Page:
Alternate Exterior Angles
Alternate exterior angles are formed when a transversal intersects two or more parallel lines at distinct points. The term exterior means something which is situated externally. Alternate exterior angles always lie outside two lines that are intersected by the transversal and they are located on the opposite sides of the transversal. Thus, the two exterior angles which form at the alternate ends of the transversals in the exterior part are considered as the pair of alternate exterior angles and they are always equal. We get two such pairs of alternate exterior angles when a transversal cuts two parallel lines. Let us learn more about them.
1.  What are Alternate Exterior Angles? 
2.  Alternate Exterior Angles Theorem 
3.  Converse of Alternate Exterior Angles Theorem 
4.  FAQs on Alternate Exterior Angles 
What are Alternate Exterior Angles?
Alternate exterior angles are created when two or more lines are intersected by a transversal. These angles are formed on the outer side of the transversal on the different sides.
When any two parallel lines are intersected by a transversal, they create some pairs of angles with the transversal. Interior angles are created in the space inside the parallel lines whereas alternate exterior angles are created in the space outside the parallel lines.
Alternate Exterior Angles Definition
Two angles that lie on the opposite sides of the transversal and are placed on two different lines are called alternate exterior angles. These pairs of angles are always equal if the two given lines are parallel. In the given figure below, Line AB  Line CD and they are intersected by the transversal MN. Here, the alternate exterior angle pairs are ∠1 and ∠7; ∠2 and ∠8. This means ∠1 = ∠7; ∠2 = ∠8
We can see that ∠2 is on the right side of the transversal M and 8 is on the left side; ∠2 is above the line AB whereas ∠8 is below the line CD. The same rule applies for the other pair of angles (∠1 and ∠7). Therefore, the pair of angles that satisfy these conditions are called alternate exterior angles.
According to the figure, we can define alternate exterior angles as:
Two exterior angles that lie on two different lines cut by a transversal and are placed on the opposite sides of the transversal are called alternate exterior angles.
In the figure, we can observe that ∠1 and ∠7 are alternate exterior angles and ∠2 and ∠8 are alternate exterior angles because:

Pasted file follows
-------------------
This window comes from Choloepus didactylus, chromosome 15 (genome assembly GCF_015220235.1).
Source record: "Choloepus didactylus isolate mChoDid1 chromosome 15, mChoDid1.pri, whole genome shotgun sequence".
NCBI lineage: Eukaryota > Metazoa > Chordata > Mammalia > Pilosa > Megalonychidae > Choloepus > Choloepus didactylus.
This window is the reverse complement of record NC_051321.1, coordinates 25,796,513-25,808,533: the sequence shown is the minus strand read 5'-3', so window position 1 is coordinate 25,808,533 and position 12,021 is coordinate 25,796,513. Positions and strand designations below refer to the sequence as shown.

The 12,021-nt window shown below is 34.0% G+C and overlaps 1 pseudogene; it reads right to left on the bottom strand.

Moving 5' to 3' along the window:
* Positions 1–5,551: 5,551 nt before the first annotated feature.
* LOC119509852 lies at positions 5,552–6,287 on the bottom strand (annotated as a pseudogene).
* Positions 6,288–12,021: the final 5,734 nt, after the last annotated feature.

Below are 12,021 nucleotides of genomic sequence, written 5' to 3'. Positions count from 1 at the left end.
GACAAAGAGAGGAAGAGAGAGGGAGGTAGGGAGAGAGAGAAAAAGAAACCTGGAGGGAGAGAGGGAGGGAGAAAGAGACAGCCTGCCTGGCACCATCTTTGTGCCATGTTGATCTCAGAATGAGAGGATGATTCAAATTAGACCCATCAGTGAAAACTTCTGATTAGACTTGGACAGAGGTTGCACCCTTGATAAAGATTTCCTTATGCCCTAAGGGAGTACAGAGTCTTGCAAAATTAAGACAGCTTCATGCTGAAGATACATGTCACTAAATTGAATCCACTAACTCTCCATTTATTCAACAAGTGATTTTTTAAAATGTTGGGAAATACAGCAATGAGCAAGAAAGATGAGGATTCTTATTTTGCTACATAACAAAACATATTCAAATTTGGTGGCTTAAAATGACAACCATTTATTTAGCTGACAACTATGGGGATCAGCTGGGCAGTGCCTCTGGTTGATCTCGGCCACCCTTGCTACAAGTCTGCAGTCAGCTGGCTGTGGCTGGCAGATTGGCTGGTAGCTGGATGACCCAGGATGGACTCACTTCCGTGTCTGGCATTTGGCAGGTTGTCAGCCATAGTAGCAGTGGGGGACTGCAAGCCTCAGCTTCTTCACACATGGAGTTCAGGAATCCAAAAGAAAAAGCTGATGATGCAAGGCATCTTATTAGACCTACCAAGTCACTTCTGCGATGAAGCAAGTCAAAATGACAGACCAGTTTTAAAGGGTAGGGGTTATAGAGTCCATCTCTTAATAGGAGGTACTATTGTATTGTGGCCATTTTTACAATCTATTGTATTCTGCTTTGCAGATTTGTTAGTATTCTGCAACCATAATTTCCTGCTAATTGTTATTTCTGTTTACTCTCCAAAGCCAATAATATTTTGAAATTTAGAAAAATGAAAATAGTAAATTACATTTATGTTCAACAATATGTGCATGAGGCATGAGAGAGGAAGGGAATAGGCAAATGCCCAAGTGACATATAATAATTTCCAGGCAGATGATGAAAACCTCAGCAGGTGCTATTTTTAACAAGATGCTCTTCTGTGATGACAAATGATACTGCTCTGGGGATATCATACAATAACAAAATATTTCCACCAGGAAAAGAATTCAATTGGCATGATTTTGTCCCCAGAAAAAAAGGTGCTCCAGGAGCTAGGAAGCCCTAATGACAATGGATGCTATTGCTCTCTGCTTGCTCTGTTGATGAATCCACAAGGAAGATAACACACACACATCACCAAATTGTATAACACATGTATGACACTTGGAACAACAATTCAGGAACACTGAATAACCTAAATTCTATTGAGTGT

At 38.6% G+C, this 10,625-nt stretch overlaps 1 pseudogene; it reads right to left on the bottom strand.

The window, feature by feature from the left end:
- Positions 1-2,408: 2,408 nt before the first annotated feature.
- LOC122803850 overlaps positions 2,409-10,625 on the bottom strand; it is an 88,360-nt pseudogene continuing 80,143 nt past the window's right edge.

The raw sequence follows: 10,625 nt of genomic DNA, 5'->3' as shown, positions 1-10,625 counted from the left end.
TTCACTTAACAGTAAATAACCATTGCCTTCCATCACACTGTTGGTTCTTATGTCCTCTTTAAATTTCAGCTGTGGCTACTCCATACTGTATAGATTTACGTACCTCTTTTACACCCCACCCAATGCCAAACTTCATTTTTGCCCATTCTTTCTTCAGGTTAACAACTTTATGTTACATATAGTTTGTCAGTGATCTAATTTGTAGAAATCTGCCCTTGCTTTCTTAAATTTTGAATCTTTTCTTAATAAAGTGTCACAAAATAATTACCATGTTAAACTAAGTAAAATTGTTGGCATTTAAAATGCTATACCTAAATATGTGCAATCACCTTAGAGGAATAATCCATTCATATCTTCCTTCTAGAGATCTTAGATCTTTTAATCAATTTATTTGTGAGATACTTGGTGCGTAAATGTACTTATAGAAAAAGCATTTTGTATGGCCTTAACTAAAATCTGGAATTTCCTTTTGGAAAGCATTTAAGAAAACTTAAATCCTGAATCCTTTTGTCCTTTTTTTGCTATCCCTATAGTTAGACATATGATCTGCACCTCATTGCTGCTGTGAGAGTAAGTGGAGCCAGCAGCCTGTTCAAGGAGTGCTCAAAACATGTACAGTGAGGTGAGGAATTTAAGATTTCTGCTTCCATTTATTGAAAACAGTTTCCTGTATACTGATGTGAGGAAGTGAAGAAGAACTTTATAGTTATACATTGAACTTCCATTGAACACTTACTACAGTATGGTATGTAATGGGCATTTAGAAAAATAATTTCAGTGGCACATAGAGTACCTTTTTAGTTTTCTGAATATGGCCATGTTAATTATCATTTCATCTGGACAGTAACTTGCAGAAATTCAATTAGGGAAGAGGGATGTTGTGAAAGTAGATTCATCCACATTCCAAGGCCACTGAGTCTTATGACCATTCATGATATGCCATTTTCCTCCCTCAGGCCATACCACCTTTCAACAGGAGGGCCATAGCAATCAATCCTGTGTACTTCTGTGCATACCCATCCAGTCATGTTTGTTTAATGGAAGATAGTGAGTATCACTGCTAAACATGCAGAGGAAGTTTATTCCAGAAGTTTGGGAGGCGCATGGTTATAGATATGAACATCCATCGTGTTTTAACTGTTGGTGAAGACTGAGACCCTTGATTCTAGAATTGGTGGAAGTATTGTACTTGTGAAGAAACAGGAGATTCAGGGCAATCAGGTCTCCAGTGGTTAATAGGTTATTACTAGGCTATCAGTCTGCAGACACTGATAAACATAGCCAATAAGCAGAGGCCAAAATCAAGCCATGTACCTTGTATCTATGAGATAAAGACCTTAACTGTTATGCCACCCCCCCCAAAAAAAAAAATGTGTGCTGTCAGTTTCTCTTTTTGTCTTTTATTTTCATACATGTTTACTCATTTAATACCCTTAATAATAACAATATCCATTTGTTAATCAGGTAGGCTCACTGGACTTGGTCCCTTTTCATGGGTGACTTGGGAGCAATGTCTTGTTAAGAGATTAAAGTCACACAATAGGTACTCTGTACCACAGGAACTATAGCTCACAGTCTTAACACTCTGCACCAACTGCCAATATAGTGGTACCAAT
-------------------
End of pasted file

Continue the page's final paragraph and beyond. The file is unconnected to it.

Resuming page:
Both lie on the exterior side of the lines; and
 They are placed on the opposite sides of the transversal.
Alternate Exterior Angles Theorem
The alternate exterior angle theorem states that if two lines are parallel and are intersected by a transversal, then the alternate exterior angles are considered as congruent angles or angles of equal measure.
Following the same figure given above, we can observe that ∠1 and ∠7; ∠2 and ∠8 are pairs of alternate exterior angles. Let us see how they are congruent (equal).
Given: Lines AB and CD are parallel lines on a transversal M.
[Hint: To prove the above theorem, we will be using the following axioms:
Corresponding Angle Axiom: When two lines are parallel the corresponding angles are congruent angles.
The converse of Corresponding Angle Axiom: When the corresponding angles made by two lines are congruent, then those two lines are parallel.]
To Prove: ∠1 = ∠7
Proof:
To prove this result, we will consider the vertically opposite angle of ∠1. Here, the vertically opposite angle of ∠1 is ∠3.
So, ∠1 = ∠3 (vertically opposite angles)
Here, line AB  CD,
∠3 = ∠7 (corresponding angles axiom)
∴∠1 = ∠7 (transitivity) Hence, proved.
Converse of Alternate Exterior Angles Theorem
The converse of alternate exterior angle theorem states that, if the alternate exterior angles formed by two lines, which are cut by a transversal, are congruent, then the lines are parallel.
Hence, in the above figure, if it is given that ∠1 = ∠7 then line AB  line CD.
Note: Apart from alternate exterior angles, there is one more type of exterior angles pair. This is called the pair of consecutive exterior angles. There are two pairs of consecutive exterior angles in the above figure.